Breech and breach are easily confused words.
The spell-check application of most word processing software programs would not catch a slip-up of these two words. Spell-check is looking for words that aren’t in its dictionary, and words that resemble words in its dictionary, but are possibly spelled wrong. Spell-check isn’t perfect. It doesn’t know and can’t guess what word you wanted, or what word you meant, it can only judge the words on the page. If you used words that are all spelled correctly, it gives you a pass anyway.
Autocorrect suggests words that start with the same letters. It’s suggesting what word you may want to save time, but quite often, its suggestions are pretty off base. They don’t help you out, but they do make you laugh.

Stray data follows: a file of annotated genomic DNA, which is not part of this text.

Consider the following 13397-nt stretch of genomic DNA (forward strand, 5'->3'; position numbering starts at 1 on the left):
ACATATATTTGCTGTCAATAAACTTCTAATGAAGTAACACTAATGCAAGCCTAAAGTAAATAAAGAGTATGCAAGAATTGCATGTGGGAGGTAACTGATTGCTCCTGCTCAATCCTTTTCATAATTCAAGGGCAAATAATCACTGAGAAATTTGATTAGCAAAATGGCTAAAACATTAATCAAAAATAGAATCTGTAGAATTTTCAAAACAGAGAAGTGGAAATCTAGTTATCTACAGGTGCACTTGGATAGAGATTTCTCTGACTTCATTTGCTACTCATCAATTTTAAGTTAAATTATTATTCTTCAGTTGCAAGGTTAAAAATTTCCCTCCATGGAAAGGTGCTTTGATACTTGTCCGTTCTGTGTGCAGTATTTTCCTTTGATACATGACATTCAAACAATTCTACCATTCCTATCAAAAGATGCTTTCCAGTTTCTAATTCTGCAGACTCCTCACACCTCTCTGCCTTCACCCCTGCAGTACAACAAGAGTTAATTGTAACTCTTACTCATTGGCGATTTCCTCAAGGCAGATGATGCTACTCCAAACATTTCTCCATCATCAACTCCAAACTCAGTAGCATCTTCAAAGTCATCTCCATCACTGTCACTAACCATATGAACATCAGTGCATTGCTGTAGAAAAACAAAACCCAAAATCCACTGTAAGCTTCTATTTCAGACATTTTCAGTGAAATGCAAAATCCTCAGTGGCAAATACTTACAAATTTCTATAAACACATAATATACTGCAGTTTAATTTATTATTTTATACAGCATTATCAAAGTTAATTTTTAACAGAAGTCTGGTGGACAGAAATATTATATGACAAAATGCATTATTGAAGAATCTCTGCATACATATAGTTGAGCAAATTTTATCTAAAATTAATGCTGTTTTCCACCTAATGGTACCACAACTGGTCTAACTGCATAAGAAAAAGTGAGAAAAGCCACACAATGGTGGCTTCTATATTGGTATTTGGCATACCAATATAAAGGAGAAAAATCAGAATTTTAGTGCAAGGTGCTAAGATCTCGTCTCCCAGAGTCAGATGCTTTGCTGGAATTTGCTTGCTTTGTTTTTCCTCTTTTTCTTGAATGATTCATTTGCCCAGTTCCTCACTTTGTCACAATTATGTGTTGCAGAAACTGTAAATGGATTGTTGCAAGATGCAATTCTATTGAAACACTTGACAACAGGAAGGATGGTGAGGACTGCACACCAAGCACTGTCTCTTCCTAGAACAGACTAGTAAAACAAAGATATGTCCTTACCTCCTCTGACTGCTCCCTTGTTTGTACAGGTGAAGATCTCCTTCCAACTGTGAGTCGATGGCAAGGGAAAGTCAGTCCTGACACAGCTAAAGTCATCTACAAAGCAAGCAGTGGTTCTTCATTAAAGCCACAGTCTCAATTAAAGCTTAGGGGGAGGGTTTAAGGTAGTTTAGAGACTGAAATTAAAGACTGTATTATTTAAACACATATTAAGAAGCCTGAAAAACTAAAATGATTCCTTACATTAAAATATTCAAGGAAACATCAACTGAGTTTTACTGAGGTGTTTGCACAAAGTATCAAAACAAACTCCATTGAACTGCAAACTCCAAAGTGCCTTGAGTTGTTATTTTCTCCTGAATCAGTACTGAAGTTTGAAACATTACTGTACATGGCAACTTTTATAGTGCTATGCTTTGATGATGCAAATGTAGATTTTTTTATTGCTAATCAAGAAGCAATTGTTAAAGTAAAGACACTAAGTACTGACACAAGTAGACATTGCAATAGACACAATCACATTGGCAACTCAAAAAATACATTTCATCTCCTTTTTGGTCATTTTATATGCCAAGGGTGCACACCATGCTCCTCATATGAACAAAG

Breech (pronounced “breach”) is a noun. It means the butt of a person or an objects, like firearms. The plural, breeches, means pants or other clothing worn over the lower half of the body.
Breach (pronounced “breach”) has multiple meanings.
It means a literal breakage in a wall, a fortification, or a surface. Figuratively, it can mean a breakdown in a relationship or agreement.
As a verb, it means to break a surface, a wall, a fortification, or other object. When whales surface to breathe, leap, or chase fish, they are breaching.
The following story uses both words correctly:
Brock was a divorce attorney. Right before he and his team met with a new client, he often paraphrased Shakespeare’s Henry V: “Once more into the breach, my friends!”
Over the years, he had seen both husbands and wives go into their case, expecting to get everything he or she wanted, all on their terms. In the end, all his client was guaranteed to feel exhausted, hurt, and sometimes lucky to escape with a couple pairs of breeches and the family goldfish.